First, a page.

Lots to think about..Thanks for this.


    Quote Originally Posted by TheFlyingCamera View Post
    Bear in mind that's a single example found in a 30-second search on a single venue - Things like that turn up on Craigslist often for less money, and there's always KEH/B&H/Adorama. The price point on the Contax T is because they were premium cameras with class-leading optics and sometimes fancier features than other point-n-shoots of the time. I was going to point you toward a Minolta TC-1 but they're even more ridiculously expensive than the Contax T2/T3 and comparable Leica P&S cameras. They didn't sell well when they were new because they had a Minolta badge on a camera priced to compete with Leicas and Contaxes. Today, they're rare, so they're silly expensive (well north of $600, with collector-grade pieces priced around $1K). The selling points were A: they had titanium bodies, B: they had a 28mm lens instead of a 35mm so they were great travel cameras, and C: the lens had a manual aperture control with effectively waterhouse stops with perfectly round apertures, for better bokeh. If someone handed me one today I would be thrilled to death, but I'm not going to spend that kind of money for one. Same with a Nikon 35ti - They sell for over $350, most over $500. They were created to cater to a specific market (rich fools looking for a point-n-shoot camera they could still play one-upsmanship with).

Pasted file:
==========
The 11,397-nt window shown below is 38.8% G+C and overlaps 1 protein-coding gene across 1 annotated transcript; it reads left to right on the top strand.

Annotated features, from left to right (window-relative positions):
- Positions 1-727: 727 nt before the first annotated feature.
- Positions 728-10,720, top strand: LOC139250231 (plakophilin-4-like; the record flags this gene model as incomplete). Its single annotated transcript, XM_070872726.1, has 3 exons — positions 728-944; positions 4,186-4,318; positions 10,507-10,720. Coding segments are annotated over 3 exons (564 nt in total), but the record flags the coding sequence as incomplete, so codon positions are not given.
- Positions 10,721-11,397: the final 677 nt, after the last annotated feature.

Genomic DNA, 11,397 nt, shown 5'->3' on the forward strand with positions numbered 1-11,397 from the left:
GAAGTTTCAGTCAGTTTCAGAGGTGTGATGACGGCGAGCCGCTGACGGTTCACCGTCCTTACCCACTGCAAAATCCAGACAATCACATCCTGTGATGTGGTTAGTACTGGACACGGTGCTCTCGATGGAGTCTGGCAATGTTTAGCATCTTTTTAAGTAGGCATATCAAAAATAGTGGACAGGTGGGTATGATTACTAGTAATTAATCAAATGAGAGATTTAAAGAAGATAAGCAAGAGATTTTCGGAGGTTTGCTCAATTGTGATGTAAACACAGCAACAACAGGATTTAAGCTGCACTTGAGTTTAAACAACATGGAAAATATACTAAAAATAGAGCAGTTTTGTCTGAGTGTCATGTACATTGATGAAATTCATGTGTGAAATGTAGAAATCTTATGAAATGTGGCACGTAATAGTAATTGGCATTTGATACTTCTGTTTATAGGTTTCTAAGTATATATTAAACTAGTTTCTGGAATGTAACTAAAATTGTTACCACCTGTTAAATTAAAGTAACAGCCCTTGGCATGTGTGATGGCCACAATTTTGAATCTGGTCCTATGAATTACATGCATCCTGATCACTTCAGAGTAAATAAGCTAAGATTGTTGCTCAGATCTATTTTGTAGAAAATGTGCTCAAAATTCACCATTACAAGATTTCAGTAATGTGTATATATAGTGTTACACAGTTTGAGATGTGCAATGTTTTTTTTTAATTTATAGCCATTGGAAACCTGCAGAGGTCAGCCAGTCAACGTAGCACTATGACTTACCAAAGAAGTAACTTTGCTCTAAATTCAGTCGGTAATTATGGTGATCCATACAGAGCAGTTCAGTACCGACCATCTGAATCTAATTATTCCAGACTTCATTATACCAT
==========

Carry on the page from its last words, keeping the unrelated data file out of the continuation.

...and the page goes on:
5. #15

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    If your price range is $100-200 then the sky is the limit in terms of choice of camera. You'd need to check an aperture chart but set a folder on f16 and using a hyperfocal length of say 15 feet everything will be in focus from about 7.5 feet to infinity or if it is street/people shots then f11 will give you a massive range of distance and so becomes point and shoot

    pentaxuser

  6. #16
    maximgrew's Avatar
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    Nikon AF600 or called lite.touch something in america? (the skinny black one). excellent quality glass and fits in your pocket i take mine everywhere

    http://www.ebay.co.uk/itm/Nikon-AF60...item337d2c2fbe

  7. #17

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    The original XA has rangefinder focusing and the XA2 has scale focusing and that makes them not Point and Shoot.

  8. #18
    Richard Sintchak (rich815)'s Avatar
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    suggestions for a *small* point and shoot?

    XA or the Mju mentioned above.
    -----------------------

    "Well, my photos are actually much better than they look..."

    Richard S.
    Albany, CA (San Francisco bay area)

    My Flickr River of photographs
    http://flickriver.com/photos/rich815...r-interesting/

    My Photography Website
    http://www.lightshadowandtone.com

  9. #19

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    The Nikon AF600 is thinner than the Olympus Mju which has a bubble at the front, it's also got a wider but slower lens (28/3.5 vs 35/2.8).
    Steve.

  10. #20

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    I have two Olympus XAs, one from new and the other recently purchased for £25 with the A11 flash. I've used various other Olympus rangefinders or viewfinders but the XA is easily the most versatile, as long as you don't need to use filters. The only problem I have with mine is that they both overexpose so I adjust the ISO setting to compensate.